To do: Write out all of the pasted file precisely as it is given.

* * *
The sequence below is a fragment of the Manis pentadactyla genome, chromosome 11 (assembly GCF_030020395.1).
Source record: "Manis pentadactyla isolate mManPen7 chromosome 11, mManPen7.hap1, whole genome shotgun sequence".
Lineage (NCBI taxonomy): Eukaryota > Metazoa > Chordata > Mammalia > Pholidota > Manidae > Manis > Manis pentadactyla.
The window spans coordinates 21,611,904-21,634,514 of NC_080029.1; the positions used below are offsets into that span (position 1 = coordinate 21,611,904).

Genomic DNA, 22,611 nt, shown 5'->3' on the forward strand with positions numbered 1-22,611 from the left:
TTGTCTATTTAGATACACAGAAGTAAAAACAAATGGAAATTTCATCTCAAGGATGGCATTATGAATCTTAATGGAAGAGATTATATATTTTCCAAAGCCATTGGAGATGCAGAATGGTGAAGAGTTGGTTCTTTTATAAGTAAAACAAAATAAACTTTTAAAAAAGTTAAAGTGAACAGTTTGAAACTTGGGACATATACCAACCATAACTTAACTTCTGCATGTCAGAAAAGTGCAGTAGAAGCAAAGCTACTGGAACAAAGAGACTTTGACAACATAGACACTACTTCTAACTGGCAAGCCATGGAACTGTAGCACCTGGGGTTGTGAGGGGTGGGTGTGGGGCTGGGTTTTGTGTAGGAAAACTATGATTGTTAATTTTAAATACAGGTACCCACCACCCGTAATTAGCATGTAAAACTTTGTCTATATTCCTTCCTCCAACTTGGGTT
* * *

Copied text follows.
The sequence below is a fragment of the Manis pentadactyla genome, chromosome 11 (assembly GCF_030020395.1).
Source record: "Manis pentadactyla isolate mManPen7 chromosome 11, mManPen7.hap1, whole genome shotgun sequence".
Lineage (NCBI taxonomy): Eukaryota > Metazoa > Chordata > Mammalia > Pholidota > Manidae > Manis > Manis pentadactyla.
The window spans coordinates 21,611,904-21,634,514 of NC_080029.1; the positions used below are offsets into that span (position 1 = coordinate 21,611,904).

Genomic DNA, 22,611 nt, shown 5'->3' on the forward strand with positions numbered 1-22,611 from the left:
TTGTCTATTTAGATACACAGAAGTAAAAACAAATGGAAATTTCATCTCAAGGATGGCATTATGAATCTTAATGGAAGAGATTATATATTTTCCAAAGCCATTGGAGATGCAGAATGGTGAAGAGTTGGTTCTTTTATAAGTAAAACAAAATAAACTTTTAAAAAAGTTAAAGTGAACAGTTTGAAACTTGGGACATATACCAACCATAACTTAACTTCTGCATGTCAGAAAAGTGCAGTAGAAGCAAAGCTACTGGAACAAAGAGACTTTGACAACATAGACACTACTTCTAACTGGCAAGCCATGGAACTGTAGCACCTGGGGTTGTGAGGGGTGGGTGTGGGGCTGGGTTTTGTGTAGGAAAACTATGATTGTTAATTTTAAATACAGGTACCCACCACCCGTAATTAGCATGTAAAACTTTGTCTATATTCCTTCCTCCAACTTGGGTT